UN Refugee Agency critical of new immigration measures

ROME – The UN Refugee Agency (UNHCR) has expressed its concern over the Italian government's security decree on migrants currently being discussed in the Italian Senate, according to a statement released by the UN organisation.

 The proposal, dubbed the ‘Salvini decree’, given the Deputy Prime Minister’s extensive involvement in the piece of legislation, was issued by the government in early October and, if supported by the Italian parliament, must be voted into law by the end of November.

 The UNHCR has drawn attention to the fact that the measures, in their current form, could negatively impact the rights and protection of asylum seekers and refugees in Italy. In particular, the UN organisation considers the proposal to double the amount of time migrants can be detained to be risky, given that it does not provide adequate guarantees for vulnerable people, including those who have been abused or tortured, for example.

 The standard and service offered by the asylum reception centres across Italy has also been criticised. The UNHCR has described them as “often oversized, overcrowded and relegated to remote areas, far away from basic services.” Asylum seekers and refugees who are placed in these centres do not, therefore, receive anywhere near the level of support they need.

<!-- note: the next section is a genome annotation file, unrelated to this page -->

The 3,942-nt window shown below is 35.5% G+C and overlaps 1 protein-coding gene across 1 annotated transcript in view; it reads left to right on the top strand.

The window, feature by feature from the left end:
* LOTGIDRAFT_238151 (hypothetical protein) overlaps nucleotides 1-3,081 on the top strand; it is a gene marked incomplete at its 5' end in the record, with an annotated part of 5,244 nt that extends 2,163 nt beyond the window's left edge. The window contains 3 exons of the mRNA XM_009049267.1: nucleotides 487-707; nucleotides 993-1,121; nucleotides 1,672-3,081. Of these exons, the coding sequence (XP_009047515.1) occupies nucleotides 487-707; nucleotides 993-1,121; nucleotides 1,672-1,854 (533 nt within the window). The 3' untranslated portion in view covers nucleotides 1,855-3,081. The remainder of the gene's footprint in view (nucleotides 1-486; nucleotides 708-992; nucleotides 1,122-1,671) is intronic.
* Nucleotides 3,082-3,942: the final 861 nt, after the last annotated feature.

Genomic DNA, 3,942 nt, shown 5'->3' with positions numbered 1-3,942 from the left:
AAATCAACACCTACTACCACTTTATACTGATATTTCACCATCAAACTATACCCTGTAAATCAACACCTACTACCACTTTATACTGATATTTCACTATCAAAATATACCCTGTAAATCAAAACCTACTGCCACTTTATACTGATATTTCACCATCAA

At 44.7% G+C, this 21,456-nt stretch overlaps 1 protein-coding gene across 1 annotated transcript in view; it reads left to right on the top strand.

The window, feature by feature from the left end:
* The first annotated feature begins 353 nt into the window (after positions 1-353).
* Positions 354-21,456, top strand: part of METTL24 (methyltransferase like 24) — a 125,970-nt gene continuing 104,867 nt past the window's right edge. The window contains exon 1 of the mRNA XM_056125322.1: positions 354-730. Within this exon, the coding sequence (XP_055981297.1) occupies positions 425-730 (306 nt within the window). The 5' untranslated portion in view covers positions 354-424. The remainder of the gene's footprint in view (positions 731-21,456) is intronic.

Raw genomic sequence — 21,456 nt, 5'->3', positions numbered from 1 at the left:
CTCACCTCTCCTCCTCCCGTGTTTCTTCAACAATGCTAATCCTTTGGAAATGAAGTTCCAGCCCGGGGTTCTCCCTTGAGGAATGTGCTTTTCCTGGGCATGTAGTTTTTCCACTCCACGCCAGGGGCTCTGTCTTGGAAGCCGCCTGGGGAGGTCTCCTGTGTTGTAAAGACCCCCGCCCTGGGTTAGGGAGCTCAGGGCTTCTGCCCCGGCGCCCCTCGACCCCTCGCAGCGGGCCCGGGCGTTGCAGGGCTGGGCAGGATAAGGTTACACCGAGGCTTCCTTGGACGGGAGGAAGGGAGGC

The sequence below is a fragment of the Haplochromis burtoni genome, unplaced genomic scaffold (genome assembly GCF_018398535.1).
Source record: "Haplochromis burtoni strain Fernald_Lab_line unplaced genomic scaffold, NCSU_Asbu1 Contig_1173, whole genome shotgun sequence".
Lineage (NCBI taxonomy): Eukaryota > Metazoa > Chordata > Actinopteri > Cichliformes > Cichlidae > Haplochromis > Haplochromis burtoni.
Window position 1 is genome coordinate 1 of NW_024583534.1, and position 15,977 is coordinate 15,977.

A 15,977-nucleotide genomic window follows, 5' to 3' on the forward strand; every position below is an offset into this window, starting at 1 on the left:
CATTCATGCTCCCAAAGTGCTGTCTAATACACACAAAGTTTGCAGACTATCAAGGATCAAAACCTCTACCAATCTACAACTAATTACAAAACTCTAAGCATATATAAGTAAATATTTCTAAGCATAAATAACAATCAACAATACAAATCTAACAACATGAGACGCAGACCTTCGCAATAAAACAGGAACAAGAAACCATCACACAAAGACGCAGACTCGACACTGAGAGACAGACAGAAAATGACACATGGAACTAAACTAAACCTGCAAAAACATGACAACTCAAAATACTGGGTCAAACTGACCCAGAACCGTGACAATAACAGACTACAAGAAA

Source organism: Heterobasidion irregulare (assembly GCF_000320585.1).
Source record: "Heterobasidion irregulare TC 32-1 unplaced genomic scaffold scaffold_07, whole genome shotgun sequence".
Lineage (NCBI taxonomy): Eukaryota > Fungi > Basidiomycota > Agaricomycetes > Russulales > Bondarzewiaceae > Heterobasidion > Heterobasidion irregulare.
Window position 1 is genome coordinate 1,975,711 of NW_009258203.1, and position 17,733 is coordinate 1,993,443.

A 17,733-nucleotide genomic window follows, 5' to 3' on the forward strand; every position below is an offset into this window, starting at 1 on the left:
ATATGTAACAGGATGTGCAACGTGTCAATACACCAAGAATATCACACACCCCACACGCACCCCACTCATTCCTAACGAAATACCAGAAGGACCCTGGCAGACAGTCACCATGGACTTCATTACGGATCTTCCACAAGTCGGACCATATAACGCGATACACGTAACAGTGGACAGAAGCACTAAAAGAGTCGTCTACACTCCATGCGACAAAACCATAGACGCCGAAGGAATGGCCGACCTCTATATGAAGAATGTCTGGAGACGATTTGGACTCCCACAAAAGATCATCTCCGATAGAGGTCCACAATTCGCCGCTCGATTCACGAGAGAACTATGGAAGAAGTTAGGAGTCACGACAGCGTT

The statement from the organisation emphasised that the measures being pushed forward by the Italian government would have to comply with “the Geneva Convention, international law and the existing European standards” towards migrants. Prime Minister Giuseppe Conte, who has supported the ‘Salvini decree’, has claimed that the bill is in accordance with each of these pieces of legislation, despite concern from various international bodies, including the UN.

 The UNHCR emphasised the importance of seeing refugees “not as a political issue, but as people.” Matteo Salvini and the government had already been criticised for their rhetoric surrounding refugees, in particular by the head of the Italian catholic bishops’ conference, who said “we cannot consider the immigrant’s condition to be automatically that of a criminal” in response to the connection made between immigration and security in the bill.

 “Lawmakers still have time to do the right thing, not just for asylum seekers and refugees, but also for the preservation of Italy’s long and proud tradition of championing human rights,” read the final words of the UN organisation’s statement, imploring the Senate to call for amendments to the bill.